1. The April 1996 issue of The American Spectator contained an article "Why Ron Brown Won't Go Down". Shortly thereafter, on April 3, both Commerce Secretary Brown and his plane went down while on a landing approach to an airport in Dubrovnik, Croatia. Thirty-four other passengers were on board.
2. Ron Brown--who at various times has been under investigation by the Commerce Department Inspector General, the FDIC, the Justice Dept., the House Government Reform and Oversight Committee, and the Senate Judiciary Committee--was only two weeks away from being indicted with respect to a bribe paid by Oklahoma company Dynamic Energy Resources. "I am too old to go to jail," Brown loudly proclaimed. "If I go down, I'll take everyone else down with me." Brown assumed the threat would force Democratic bigwigs to rally around him, to make sure that the charges he faced were buried in an appropriate fashion. But Brown miscalculated. His own words buried him instead.
3. Brown was flying in the same equipment that had ferried Hillary Clinton around Bosnia the week before. The aircraft had taken no intervening flights
4. The plane was a "T-43A" that had undergone further modification. ("T" stands for trainer. The ordinary T-43 is a military version of the Boeing 737 used to train navigators. It has two yokes--one for the pilot and one for the copilot--and has a number of navigator stations in the rear of the aircraft for the student navigators.)
5. Brown's plane was one of two planes in the fleet not equipped with a Black Box. It was, however, already wired for a Black Box, and the latter could have been purchased and put in place for the occasion for a mere $80,000 or so. (The wildly varying costs estimates-- in one case $6 million was cited--are speculative noise.) It is against Air Force regulations to transport government officials of diplomatic status or higher without a Black Box. Clearly, someone wasn't doing his job.
6. Landing visibility was good. This was reported by two pilots who landed immediately ahead of Brown's flight. One of these pilots has had more than 8000 hours flying experience. The statements by Lt. General Howell Estes--carried on CNN and elsewhere--about visibility problems and terrible conditions of wind, rain, and fog, are either simply erroneous or constitute sheer disinformation. ("The Pentagon finally told that old fart to shut up," one source says.) Similar statements such as those by Don Phillips in the Washington Post that "the plane was fighting . . . poor visibility when it slammed into a mountain" (A28, April 12, 1996) also seem to be part of a active disinformation campaign.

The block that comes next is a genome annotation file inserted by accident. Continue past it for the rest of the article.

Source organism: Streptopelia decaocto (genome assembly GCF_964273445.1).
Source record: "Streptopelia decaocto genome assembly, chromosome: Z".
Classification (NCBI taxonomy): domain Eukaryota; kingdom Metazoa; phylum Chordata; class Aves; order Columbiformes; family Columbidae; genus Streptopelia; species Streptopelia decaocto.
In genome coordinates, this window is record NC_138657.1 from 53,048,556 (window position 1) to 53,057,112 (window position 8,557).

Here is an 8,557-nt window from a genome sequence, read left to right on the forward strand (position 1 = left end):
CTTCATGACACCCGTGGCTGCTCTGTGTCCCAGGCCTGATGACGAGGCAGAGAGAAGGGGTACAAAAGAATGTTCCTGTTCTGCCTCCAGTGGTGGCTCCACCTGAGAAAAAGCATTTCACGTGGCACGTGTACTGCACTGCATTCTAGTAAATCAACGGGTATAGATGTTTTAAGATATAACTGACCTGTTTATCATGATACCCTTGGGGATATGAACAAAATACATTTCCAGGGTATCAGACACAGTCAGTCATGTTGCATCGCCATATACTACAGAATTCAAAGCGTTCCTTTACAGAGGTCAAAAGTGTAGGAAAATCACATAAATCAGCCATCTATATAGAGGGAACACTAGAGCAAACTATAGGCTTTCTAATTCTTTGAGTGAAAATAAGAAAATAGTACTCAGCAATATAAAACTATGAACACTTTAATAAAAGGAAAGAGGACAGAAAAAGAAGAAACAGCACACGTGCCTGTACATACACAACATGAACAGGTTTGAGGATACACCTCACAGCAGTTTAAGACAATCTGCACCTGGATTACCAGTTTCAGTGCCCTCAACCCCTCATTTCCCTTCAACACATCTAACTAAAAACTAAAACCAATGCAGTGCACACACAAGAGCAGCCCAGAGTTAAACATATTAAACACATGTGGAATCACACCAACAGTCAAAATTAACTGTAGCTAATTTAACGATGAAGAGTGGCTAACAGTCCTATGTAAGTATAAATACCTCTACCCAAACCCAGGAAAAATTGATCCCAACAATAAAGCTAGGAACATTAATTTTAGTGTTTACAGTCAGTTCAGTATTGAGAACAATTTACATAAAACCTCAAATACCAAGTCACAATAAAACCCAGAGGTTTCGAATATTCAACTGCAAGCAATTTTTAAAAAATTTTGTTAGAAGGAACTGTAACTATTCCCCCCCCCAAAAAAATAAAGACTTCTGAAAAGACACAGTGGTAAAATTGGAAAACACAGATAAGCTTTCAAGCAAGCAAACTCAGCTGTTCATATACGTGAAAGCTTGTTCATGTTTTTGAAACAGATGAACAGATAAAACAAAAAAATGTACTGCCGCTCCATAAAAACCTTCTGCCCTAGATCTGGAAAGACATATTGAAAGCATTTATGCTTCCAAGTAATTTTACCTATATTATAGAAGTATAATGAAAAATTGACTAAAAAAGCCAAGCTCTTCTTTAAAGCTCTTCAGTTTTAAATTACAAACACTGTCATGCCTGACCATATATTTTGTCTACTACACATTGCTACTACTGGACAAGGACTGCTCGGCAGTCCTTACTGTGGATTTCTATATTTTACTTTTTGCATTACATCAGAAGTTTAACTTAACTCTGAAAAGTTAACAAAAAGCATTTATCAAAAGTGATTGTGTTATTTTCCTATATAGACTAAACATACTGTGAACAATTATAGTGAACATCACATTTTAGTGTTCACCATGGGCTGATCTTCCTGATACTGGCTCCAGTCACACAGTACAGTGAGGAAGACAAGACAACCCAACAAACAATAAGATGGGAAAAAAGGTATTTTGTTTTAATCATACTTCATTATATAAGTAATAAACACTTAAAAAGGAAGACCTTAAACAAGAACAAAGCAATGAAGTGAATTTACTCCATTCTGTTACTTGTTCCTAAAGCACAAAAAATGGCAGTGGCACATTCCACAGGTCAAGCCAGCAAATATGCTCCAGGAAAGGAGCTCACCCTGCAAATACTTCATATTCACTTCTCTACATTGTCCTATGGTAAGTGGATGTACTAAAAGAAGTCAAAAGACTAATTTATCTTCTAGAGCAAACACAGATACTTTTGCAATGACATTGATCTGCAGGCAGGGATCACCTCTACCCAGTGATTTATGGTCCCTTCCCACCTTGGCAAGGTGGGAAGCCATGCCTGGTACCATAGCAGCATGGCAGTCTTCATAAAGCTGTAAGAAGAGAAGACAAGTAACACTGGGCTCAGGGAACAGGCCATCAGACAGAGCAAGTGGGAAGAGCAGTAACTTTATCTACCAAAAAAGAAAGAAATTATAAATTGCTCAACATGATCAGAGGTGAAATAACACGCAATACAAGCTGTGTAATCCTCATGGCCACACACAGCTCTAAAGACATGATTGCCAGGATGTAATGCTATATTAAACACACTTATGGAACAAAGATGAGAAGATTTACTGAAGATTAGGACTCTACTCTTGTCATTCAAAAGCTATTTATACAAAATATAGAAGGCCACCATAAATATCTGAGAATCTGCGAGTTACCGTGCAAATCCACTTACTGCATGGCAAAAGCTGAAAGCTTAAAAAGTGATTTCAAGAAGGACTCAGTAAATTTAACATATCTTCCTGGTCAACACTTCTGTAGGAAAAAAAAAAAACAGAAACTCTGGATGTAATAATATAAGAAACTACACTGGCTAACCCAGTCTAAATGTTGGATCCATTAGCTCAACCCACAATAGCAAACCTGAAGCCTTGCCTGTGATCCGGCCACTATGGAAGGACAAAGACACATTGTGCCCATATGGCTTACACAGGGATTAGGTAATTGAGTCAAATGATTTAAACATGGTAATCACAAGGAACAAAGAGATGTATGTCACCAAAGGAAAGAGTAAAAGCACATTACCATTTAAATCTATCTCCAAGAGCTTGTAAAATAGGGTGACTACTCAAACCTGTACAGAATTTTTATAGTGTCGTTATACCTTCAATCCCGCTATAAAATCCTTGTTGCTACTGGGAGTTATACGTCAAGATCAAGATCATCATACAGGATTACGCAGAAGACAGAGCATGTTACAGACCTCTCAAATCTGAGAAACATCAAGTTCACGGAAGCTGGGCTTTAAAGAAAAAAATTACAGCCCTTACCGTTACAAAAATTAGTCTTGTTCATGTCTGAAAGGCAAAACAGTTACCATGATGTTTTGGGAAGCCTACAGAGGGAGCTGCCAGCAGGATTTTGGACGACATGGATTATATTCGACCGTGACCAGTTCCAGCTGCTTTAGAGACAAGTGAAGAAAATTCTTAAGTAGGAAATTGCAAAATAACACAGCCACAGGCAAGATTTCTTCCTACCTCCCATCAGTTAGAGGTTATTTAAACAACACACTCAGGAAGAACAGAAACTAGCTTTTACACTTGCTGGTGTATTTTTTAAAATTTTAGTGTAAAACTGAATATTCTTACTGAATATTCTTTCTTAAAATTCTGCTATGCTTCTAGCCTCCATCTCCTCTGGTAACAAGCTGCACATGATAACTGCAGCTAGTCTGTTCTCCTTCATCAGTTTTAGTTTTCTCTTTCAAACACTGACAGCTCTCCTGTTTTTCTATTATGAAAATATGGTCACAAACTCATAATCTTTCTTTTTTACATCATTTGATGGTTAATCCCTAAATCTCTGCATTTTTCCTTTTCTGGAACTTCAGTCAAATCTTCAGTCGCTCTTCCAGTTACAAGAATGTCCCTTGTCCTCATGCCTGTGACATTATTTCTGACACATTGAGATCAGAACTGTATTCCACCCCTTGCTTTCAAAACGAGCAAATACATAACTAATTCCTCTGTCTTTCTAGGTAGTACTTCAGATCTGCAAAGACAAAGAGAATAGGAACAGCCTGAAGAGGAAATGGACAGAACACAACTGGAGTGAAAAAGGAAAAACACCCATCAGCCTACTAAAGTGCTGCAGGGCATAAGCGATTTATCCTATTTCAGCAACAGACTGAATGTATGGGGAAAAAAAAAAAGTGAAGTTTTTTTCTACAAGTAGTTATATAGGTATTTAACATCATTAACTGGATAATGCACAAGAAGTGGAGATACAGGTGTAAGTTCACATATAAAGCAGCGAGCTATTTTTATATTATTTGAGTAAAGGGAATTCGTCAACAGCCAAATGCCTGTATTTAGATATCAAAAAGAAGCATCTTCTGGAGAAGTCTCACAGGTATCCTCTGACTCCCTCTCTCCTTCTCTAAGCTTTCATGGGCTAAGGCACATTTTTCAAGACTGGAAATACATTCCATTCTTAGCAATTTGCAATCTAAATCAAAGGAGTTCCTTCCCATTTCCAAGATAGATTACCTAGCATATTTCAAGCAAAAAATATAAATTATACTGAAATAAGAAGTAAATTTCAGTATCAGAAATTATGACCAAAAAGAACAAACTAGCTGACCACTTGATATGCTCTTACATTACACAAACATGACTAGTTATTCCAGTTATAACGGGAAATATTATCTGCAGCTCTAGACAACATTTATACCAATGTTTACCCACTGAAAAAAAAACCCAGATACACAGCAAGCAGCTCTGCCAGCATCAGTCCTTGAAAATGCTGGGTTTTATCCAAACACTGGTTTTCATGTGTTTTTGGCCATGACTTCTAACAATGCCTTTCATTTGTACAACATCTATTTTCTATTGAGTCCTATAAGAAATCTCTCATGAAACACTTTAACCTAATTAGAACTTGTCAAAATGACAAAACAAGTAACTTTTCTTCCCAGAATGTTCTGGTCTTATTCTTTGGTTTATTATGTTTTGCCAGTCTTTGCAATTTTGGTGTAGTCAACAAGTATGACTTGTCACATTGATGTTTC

7. "If you are even a quarter mile off course, the tower begins screaming at you," says a pilot who has flown into that airport. To be off more than two miles is impossible without having generated a great deal of control tower radio traffic. What do the tapes show with respect to Brown's flight?
8. The control tower tape is missing. While very suspicious, this could simply represent an attempt by someone to secure crucial evidence. However, there is a backup cylinder which keeps a backup copy of all traffic for up to three months. This backup cylinder is also missing. "The missing backup cylinder shows that this was a professional job," says a source highly connected in the intelligence community.
9. The maintenance chief for navigation systems at the airport, Niko Junic, is said to have subsequently committed "suicide" at home, on the Saturday after Wednesday's crash of Brown's plane. Junic is said to have shot himself in the chest, an unusual choice of techniques. His medical records show him to be a very stable, reliable individual.
10. Brown's plane made its approach to the airport from Tusla in the northeast. But part of the plane ended up on the mountainside about 10 miles southeast of Dubrovnik, while another part ended up in the water roughly 18 miles away--about five miles northwest of Dubrovnik in the Adriatic. This indicates the plane came apart at fairly high altitude.
11. CIA trawlers have recovered part of the wreckage in the water. This, along with the wreckage on the hillside, not only shows unmistakable evidence of an explosive blast, but the type of detonator ("descending detonator") that set it off. The downing of the plane was no accident: it was a deliberate act of sabotage.
12. When President Clinton appeared on camera to announce the disappearance and death of Ron Brown, his nose and eyes showed unmistakable signs of recent significant cocaine usage. Did the President need a lot of lines to get courage to face the public? Or was this just one more example of the type of hubris that led to Brown's demise?
13. Like Brown himself, those responsible for his death have apparently miscalculated. Two of the most powerful organizations in the U.S. government have now decided that enough is enough, and they aren't going to let the cover-up of the Brown assassination continue.
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